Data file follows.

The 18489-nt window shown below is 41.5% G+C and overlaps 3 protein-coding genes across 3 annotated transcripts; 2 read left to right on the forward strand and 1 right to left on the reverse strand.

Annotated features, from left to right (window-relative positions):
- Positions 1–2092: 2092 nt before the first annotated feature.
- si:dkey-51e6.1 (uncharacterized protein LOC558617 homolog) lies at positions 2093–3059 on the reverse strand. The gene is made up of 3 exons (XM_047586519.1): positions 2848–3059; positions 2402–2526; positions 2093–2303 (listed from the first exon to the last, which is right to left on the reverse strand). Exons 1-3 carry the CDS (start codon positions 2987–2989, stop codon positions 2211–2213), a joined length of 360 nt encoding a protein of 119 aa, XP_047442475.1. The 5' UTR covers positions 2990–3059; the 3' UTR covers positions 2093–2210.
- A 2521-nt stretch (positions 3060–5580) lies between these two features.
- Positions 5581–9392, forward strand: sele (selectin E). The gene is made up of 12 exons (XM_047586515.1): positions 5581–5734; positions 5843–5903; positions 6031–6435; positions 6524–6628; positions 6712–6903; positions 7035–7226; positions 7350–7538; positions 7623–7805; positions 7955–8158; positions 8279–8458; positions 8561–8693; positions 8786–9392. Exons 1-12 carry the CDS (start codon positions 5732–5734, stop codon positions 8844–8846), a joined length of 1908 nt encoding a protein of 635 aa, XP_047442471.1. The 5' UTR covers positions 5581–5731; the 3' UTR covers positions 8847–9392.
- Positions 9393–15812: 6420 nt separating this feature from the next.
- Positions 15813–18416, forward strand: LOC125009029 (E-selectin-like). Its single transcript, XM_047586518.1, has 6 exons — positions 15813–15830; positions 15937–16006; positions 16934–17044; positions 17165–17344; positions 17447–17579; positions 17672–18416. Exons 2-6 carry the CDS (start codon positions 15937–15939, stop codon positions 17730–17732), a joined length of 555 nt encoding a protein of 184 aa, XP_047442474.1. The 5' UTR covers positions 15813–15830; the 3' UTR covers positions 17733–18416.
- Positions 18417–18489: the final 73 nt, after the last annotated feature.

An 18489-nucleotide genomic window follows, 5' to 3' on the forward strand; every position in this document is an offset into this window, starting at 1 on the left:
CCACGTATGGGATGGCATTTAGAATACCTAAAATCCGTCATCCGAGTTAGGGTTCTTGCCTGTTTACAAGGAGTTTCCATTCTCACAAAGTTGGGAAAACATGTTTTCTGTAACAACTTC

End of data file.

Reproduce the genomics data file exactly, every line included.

The 18489-nt window shown below is 41.5% G+C and overlaps 3 protein-coding genes across 3 annotated transcripts; 2 read left to right on the forward strand and 1 right to left on the reverse strand.

Annotated features, from left to right (window-relative positions):
- Positions 1–2092: 2092 nt before the first annotated feature.
- si:dkey-51e6.1 (uncharacterized protein LOC558617 homolog) lies at positions 2093–3059 on the reverse strand. The gene is made up of 3 exons (XM_047586519.1): positions 2848–3059; positions 2402–2526; positions 2093–2303 (listed from the first exon to the last, which is right to left on the reverse strand). Exons 1-3 carry the CDS (start codon positions 2987–2989, stop codon positions 2211–2213), a joined length of 360 nt encoding a protein of 119 aa, XP_047442475.1. The 5' UTR covers positions 2990–3059; the 3' UTR covers positions 2093–2210.
- A 2521-nt stretch (positions 3060–5580) lies between these two features.
- Positions 5581–9392, forward strand: sele (selectin E). The gene is made up of 12 exons (XM_047586515.1): positions 5581–5734; positions 5843–5903; positions 6031–6435; positions 6524–6628; positions 6712–6903; positions 7035–7226; positions 7350–7538; positions 7623–7805; positions 7955–8158; positions 8279–8458; positions 8561–8693; positions 8786–9392. Exons 1-12 carry the CDS (start codon positions 5732–5734, stop codon positions 8844–8846), a joined length of 1908 nt encoding a protein of 635 aa, XP_047442471.1. The 5' UTR covers positions 5581–5731; the 3' UTR covers positions 8847–9392.
- Positions 9393–15812: 6420 nt separating this feature from the next.
- Positions 15813–18416, forward strand: LOC125009029 (E-selectin-like). Its single transcript, XM_047586518.1, has 6 exons — positions 15813–15830; positions 15937–16006; positions 16934–17044; positions 17165–17344; positions 17447–17579; positions 17672–18416. Exons 2-6 carry the CDS (start codon positions 15937–15939, stop codon positions 17730–17732), a joined length of 555 nt encoding a protein of 184 aa, XP_047442474.1. The 5' UTR covers positions 15813–15830; the 3' UTR covers positions 17733–18416.
- Positions 18417–18489: the final 73 nt, after the last annotated feature.

An 18489-nucleotide genomic window follows, 5' to 3' on the forward strand; every position in this document is an offset into this window, starting at 1 on the left:
CCACGTATGGGATGGCATTTAGAATACCTAAAATCCGTCATCCGAGTTAGGGTTCTTGCCTGTTTACAAGGAGTTTCCATTCTCACAAAGTTGGGAAAACATGTTTTCTGTAACAACTTC